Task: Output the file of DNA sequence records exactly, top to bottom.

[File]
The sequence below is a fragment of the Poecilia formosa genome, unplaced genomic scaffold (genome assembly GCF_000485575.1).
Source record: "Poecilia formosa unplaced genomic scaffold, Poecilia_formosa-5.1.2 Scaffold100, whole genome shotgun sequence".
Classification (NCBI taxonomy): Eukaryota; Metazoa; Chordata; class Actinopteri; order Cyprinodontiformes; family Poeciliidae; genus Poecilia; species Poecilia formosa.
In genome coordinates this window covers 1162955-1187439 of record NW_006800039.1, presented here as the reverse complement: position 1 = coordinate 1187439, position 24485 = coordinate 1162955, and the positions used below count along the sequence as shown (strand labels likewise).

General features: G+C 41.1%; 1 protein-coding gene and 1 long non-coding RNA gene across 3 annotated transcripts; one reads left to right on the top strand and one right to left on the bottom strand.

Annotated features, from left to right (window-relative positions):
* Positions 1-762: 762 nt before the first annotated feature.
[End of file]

The sequence below is a fragment of the Poecilia formosa genome, unplaced genomic scaffold (genome assembly GCF_000485575.1).
Source record: "Poecilia formosa unplaced genomic scaffold, Poecilia_formosa-5.1.2 Scaffold100, whole genome shotgun sequence".
Classification (NCBI taxonomy): Eukaryota; Metazoa; Chordata; class Actinopteri; order Cyprinodontiformes; family Poeciliidae; genus Poecilia; species Poecilia formosa.
In genome coordinates this window covers 1162955-1187439 of record NW_006800039.1, presented here as the reverse complement: position 1 = coordinate 1187439, position 24485 = coordinate 1162955, and the positions used below count along the sequence as shown (strand labels likewise).

General features: G+C 41.1%; 1 protein-coding gene and 1 long non-coding RNA gene across 3 annotated transcripts; one reads left to right on the top strand and one right to left on the bottom strand.

Annotated features, from left to right (window-relative positions):
* Positions 1-762: 762 nt before the first annotated feature.